Date: Mon, 28 Jul 2003 08:34:13 -0400 From: Jeremy Bergsman <jeremy at bergsman.org> Subject: interesting spam OK, perhaps this is not appropriate, but I think it may be of interest. This morning I received an email from someone I didn't know with the subject "New Page 3.htm". At this point these two criteria usually mean I delete without even looking at it, but I opened it due to a slip of the finger. Before I could delete it my eye caught the word "keg" so I figured maybe it was to me. Here is what it said: > Irene Morris > Sales Manager > morris at hostex.com > > my stout into the new keg and everything is > well and good. > > That night as I lay in bed, my mind wanders. I begin to wonder exactly how > much of the amber I lost in all the times I hooked up empty kegs to the > other side of the line. I wonder. Hmmmmmm. Should I look or leave well > enough alone? Hmmmmm. > > The next morning, before work, I make up my mind. I'm going to open up the > amber's keg and look. I do so and, holy cow, Then there is a MIME attachment which I'm guessing is a virus or something. The interesting thing about this is that everything after the first 3 lines is from a post to the HBD on Jan 31. Is this the new spam--robots harvesting/creating material to appeal to small numbers of recipients? I bet the subject line is from some hbd archive or mirror and the next one will be more on target. Perhaps the author of that bit could sue for copyright infringment. Fight spam! - -- Jeremy Bergsman jeremy at bergsman.org http://www.bergsman.org/jeremy Return to table of contents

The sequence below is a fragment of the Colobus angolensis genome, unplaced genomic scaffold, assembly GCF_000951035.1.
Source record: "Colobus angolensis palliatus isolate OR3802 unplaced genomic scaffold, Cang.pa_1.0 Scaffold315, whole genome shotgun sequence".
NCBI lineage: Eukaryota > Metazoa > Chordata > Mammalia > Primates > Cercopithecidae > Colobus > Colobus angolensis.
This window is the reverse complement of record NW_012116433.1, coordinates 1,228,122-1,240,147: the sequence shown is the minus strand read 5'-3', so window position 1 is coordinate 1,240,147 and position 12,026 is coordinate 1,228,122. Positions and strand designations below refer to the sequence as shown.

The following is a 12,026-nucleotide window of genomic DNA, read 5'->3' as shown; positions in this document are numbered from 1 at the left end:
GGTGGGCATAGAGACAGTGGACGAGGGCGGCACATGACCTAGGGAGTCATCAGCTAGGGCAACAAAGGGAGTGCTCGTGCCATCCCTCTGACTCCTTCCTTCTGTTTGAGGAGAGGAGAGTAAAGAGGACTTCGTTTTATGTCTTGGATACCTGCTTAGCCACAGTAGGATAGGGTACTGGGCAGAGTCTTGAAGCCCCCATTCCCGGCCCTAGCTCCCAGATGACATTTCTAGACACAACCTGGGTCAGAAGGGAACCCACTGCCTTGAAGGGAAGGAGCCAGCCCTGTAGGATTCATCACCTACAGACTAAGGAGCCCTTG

Date: Mon, 28 Jul 2003 05:56:50 -0700 From: Jonathan Royce <jonathan at woodburybrewingco.com> Subject: RE: Beer Culture in Scandinavia Just catching up after a short vacation and I wanted to comment on some of the recent posts concerning Scandinavia (particularly w.r.t. Sweden) and the drinking habits there: In #4304, David Radwin pointed out the high rate of taxation on alcohol in Sweden. While his tax rate tables are correct, I believe his relative ranking of the Scandinavian countries may be off by one: as I understand it, Norway's tax is even higher, which is why Norwegians make frequent trips to border cities like Stromstad to buy alcohol, tobacco, groceries and anything else that they can fit in their vehicles. In #4305, Steve Alexander accused me of "high-jacking the topic [of beer culture and US adolescents]". (I stand guilty as charged, but in the roughly 2 years that I've been reading HBD I hadn't noticed that there was a strict policy of topic adherance.) In any case, my point was simply to expand upon the reference to 3rd century annual Nordic festivals with some information about the current situation in order to avoid any confusion that might link the two. I apologize if Steve felt it was irrelevant to his post. However, it was great that Steve provided the original reference to Engs' thesis in his reply, although I wish that he had paraphrased her work a bit because the author provides several theories on the causes of binge drinking episodes in Northern Europe, where grain-based alcohol was the drink of choice: "Ales and beers were perishable and needed to be quickly consumed, there were often lean years without much available alcohol, limited supplies were consumed by the elite, and the long dark nasty winters in cramped quarters may have fostered depression and stress resulting in heavy drinking when alcohol was available. With limited alcohol a "feast or famine" situation may have occurred leading to sporadic bouts of heavy drinking whenever any alcohol was obtainable." (This is in contrast to Mediterranean cultures where wine was the beverage of choice and available year-round due to its ability to be stored for extended periods.) -S also provided some information about binge-drinking rates (binge drinking episodes as a percentage of all drinking occasions per year) that indicate that Sweden is #2 behind the UK. Of course, this statistic is somewhat biased, since the total number of drinking occasions per year is not cited. (If I binge drink once a year and that is the only occasion that I drink during the annum, then my rate would be 100%, whereas if I binge drink the same amount but consume alcohol in moderation daily, I'm at less than 1%. ) That said and without additional data, the conclusion that "Obviously there is a considerably more binge drinking in far N.Euro as opposed to Italy, Germany & France." is valid only if pre-conditioned by the phrase "as a percentage". (One should also note that the study defines binge drinking as "5 or more standard drinks in a single occasion", a definition which Steve "wouldn't agree...represents binge drinking.") In my experience, most Swedes are quite aware of their alcohol consumption rates and limit its use to weekends and vacations, which seriously brings into question this particular study's ranking of binge drinking. Two more points from Steve's post. The first is the "Swedish/Finnish ferry trips", and again I must disagree with Steve. In the ferry trips that I've been on, David Radwin's description of "binge buying" is much closer to the reality. The second is his comment that "Taxation and control of alcohol in Scandanavia...have clear prohibitionist overtones". Of course, anyone who's spent significant time in Scandinavia knows that *EVERYTHING* is (relatively) highly taxed, including clothing, income and gasoline. I'm not convinced that the tax on alcohol is as much a reflection of a "prohibitionist" attitude as it is one of a socialist economy which views alcohol as a luxury, rather than an evil. Finally, in #4306, Pete Calinski recounted a tale about Systembolaget and how it closes early on Friday afternoons, thus resulting in binge buying which he concludes "encourages excessive binge drinking". Well, Pete, you'll be happy to know that whoever oversees Systembolaget must have felt the same way, because over the past three years or so the stores have begun opening on Saturdays. They also did away with the "order at the counter" system and went to a self-service format with check-outs, similar to a grocery store. Of course, now people are able to browse the store, rather than purchase what's on their list, and most Swedes I've spoken with feel that this has increased how much they purchase since they can impulse shop, but that's another topic... Happy brewing, Jonathan Woodbury Brewing Co. www.woodburybrewingco.com Return to table of contents